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Treasurer's Statement To the Council of the National Academy of Sciences: This report, "Treasurer's Report to the Council of the National Academy of Sciences," presents the financial position and results of operations as well as a review of the endowment and trust activities of our Academy for the year ended December 31, 2002. NAS Overview Development Office Programs . The Academy's successful development activities in 2002 were marked by strong support from both members and friends of the Academy. . . . At mid-year, Houston philanthropists George and Cynthia Mitchell solidified their deep commitment to the National Academies with a gift of $10 milk on and an additional $10 million challenge grant. With this gift, the Academies have created the George and Cynthia Mitchell Endowment for Sustainability Sci- ence, which will fund multifaceted projects on the scientific, technological, and medical challenges of achieving global sustainable economic development. In recognition of this generous support, we dedicated the Mitchell Conference Center at the new National Academies building. At the November 2002 meeting of the Presidents' Circle, the group launched the Presidents' Circle Communication Initiative, a special effort to provide funding for the Academies growing public communi- cations programs. In just the first two months of the Initiative, Presidents' Circle members provided more than $650,000 in gifts and pled" es, which represented just a portion of the nearly $2.4 million in gifts and pledges received from the 1 13 Presidents' Circle members in 2002. Academy members made the 2002 fundraising year notable for their increasing support of the NAS An- nual Fund, where 460 members (23 percent of the membership) made annual gifts totaling $342,000. The growing percentage of members who choose to support NAS is especially important in our overall fundraising success as donors outside the Academies often view members' philanthropic participation as a validation of the organization's mission, and consider this a critical factor in their decisions to support the Academy. Looking ahead, we expect strong growth in 2003 annual giving, as members take the opportunity to have contributions matched through the Mitchell En- dowment challenge grant. We also anticipate an up- swing in members' estate-based giving in 2003, par- ticularly as donors see the advantages of establishing Charitable Gift Annuities with payment rates that exceeded the historically low rates currently offered by bonds, certificates of deposit, and money-market accounts. As the year ended, the Keck Foundation informed the Academies that it would provide $40 million in grant funding to create the Keck Futures Initiative of the National Academies. We believe that the program, which will create multifaceted opportunities to ad- vance interdisciplinary research within and between the fields of science, engineering, and medicine, will have a transformative effect on scientific research and application in the decades to come. The grant agree- ment was signed in early 2003 and intensive program planning and implementation are already under way. Endowment and Trust Investment Pool With the assistance of the Finance Committee, I am re- sponsible for the prudent management of the Endowment and Trust Fund portfolio. The goal of the Endowment is to provide stable support for the NAS General Fund, NAS Trust and Award activities, and the Presidents' ini- tiatives within the NRC program. To achieve this goal, the NAS Council, acting on the recommendation of the Finance Committee, has adopted a spending limitation designed to maintain the purchasing power of the Endow- ment over time by reinvesting a portion of the annual to- tal investment return. The spending limitation caps the annual spending at 5 percent of the three-year average market value of the participating funds in the investment pool. . The investment performance of our portfolio is mea- sured by comparing it with that of the composite market benchmark portfolio for the year. The bench- 1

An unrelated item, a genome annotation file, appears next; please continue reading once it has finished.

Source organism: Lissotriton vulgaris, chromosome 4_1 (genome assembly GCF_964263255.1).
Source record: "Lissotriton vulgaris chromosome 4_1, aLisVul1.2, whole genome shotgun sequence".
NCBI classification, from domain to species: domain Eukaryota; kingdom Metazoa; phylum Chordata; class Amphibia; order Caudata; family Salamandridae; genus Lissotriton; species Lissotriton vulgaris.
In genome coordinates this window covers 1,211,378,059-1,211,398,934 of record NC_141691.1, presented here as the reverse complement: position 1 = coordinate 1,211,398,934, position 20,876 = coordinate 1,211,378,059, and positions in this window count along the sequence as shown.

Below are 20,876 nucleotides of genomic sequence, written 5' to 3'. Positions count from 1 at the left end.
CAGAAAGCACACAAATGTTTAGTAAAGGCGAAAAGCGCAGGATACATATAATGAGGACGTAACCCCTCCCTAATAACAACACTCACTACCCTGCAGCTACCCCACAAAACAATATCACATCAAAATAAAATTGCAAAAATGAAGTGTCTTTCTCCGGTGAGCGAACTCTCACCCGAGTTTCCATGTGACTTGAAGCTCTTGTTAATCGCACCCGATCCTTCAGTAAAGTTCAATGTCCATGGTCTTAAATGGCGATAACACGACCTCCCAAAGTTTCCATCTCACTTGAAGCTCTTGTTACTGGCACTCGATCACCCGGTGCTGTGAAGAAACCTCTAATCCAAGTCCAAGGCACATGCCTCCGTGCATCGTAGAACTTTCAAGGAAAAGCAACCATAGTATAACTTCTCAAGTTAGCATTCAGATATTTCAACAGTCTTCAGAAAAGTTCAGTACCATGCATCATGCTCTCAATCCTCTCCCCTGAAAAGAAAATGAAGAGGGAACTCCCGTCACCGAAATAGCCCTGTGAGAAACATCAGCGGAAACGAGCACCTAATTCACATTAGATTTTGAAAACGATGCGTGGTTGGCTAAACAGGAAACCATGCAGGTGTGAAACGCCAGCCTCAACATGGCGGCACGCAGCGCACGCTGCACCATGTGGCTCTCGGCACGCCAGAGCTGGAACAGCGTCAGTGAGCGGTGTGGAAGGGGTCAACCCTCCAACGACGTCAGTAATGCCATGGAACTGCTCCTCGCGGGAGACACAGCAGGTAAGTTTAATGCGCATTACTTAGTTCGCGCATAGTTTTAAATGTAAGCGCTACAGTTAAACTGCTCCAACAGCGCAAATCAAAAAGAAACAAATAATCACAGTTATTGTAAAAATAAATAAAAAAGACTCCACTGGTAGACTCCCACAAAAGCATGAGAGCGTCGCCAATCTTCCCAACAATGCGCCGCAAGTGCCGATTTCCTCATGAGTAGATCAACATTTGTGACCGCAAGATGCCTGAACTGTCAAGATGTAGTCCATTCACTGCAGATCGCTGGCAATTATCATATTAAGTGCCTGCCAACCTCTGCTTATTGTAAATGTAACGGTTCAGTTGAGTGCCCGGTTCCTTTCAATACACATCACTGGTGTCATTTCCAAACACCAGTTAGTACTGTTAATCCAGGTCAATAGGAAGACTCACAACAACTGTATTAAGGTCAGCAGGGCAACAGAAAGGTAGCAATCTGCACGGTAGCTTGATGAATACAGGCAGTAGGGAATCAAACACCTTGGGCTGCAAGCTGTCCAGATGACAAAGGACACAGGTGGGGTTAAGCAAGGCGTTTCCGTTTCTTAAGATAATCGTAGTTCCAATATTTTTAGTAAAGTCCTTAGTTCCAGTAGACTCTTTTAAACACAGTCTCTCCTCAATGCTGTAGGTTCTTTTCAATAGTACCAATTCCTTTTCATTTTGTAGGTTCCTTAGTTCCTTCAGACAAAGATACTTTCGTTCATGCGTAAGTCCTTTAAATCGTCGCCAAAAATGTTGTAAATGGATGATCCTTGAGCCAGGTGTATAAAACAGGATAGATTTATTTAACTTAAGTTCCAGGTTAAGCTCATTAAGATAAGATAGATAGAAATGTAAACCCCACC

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mark portfolio is a composite index consisting of the Standard and Poor's 500 Index (35 percent), the Russell 2000 Index (15 percent), the EAFE Index (15 percent), the Emerging Markets Index (5 percent), the Lehman Aggregate (25 percent), and the Non U.S. dollar Fixed Income Index (5 percent), and was developed to reflect the asset allocation within the NAS portfolio. . . . . 2 The NAS Endowment lost 9.2 percent compared to the market benchmark of a negative 12.6 percent. The positive performance differential relative to the benchmark is attributed partly to a restructuring of the portfolio by the NAS Finance Committee in late 2001. This restructure reduced the investment in equities in favor of strategies that were more defensive and were likely to dampen the impact of the equity market declines. Market values of the Endowment and Trust Invest- ment Pool, after withdrawals, for the years ended December 31, 2002 and 2001, are displayed in the following chart: ($ in thousands) 2002 2001 $ 51,467 $ 58,104 167,909 190,1 15 $219,376 $248,219 Cash and Fixed-Income Securities Equity Securities Total The 11.6 percent overall change in the market value is due to the 9.2 percent market loss, as noted above, and a 2.4 percent change due to withdrawals during the year. In addition to the positive differential for the year, the Endowment has outperformed its benchmark for the trailing five and ten year periods as well. For the past five years including Deeember 31, 2002, the Endow- ment returned 1.7 percent compared with 1.3 percent for the benchmark. The Endowment return for the ten- year period was 8.1 percent compared to 6.9 percent for the benchmark. The next chart presents the investment structure adopted by the NAS Finance Committee in 1995 for its asset allocation strategy and compares this target to the portfolio allocation at Deeember 31, 2002. Overview of Current Investment Structure Percent of Target 15.0% 5.0% 0% 0% 30.0% 15.0% 15.0% 5.0% 10.0% 5.0% 0% 100% Fixed-Income: U.S. Fixed U.S. High Yield Non-U.S. Fixed Mortgages (at cost) U.S. Large Cap Funds U.S. Small-Mid Cap Funds Non-U.S.Stocks - Developed Non-U.S. Stocks - Emerging Hedge Funds Private Commitments Cash Equivalents Total See schedule 2A and 2B for details of specific invest- ments. Included in the $219.4 million total market value of the Endowment and Trust Investment Pool as of Deeember 31, 2002, are the amounts of $35.7 million, $16.9 million, and $5.2 million for the IOM, TNAC, and Woods Hole Endowment Funds, respectively. TNAC denotes The National Academies' Corporation (Beckman Center), which is equally owned by the National Academy of Sciences and the National Aead- emy of Engineering Fund (see note 1 to the Financial Statements). . Withdrawals of $8.9 million were made to fund the President's Committee, NAS General Fund's activity, and prizes and awards for the current period. Addi- tional withdrawals of $1.5 million were made to fund IOM, Woods Hole, and TNAC activity. Prize and Award Trust Funds Several award trust funds have existed for more than 100 years, while others were established more re- cently. The Home Secretary oversees the nomination process that selects award recipients and recommends to the Council (subject to legal and financial review) changes in the award eyele, amounts of the honoraria, and any other administrative changes. NAS General Funds NAS General Funds account for the activities of the Council, the Officers, and the Members as follows: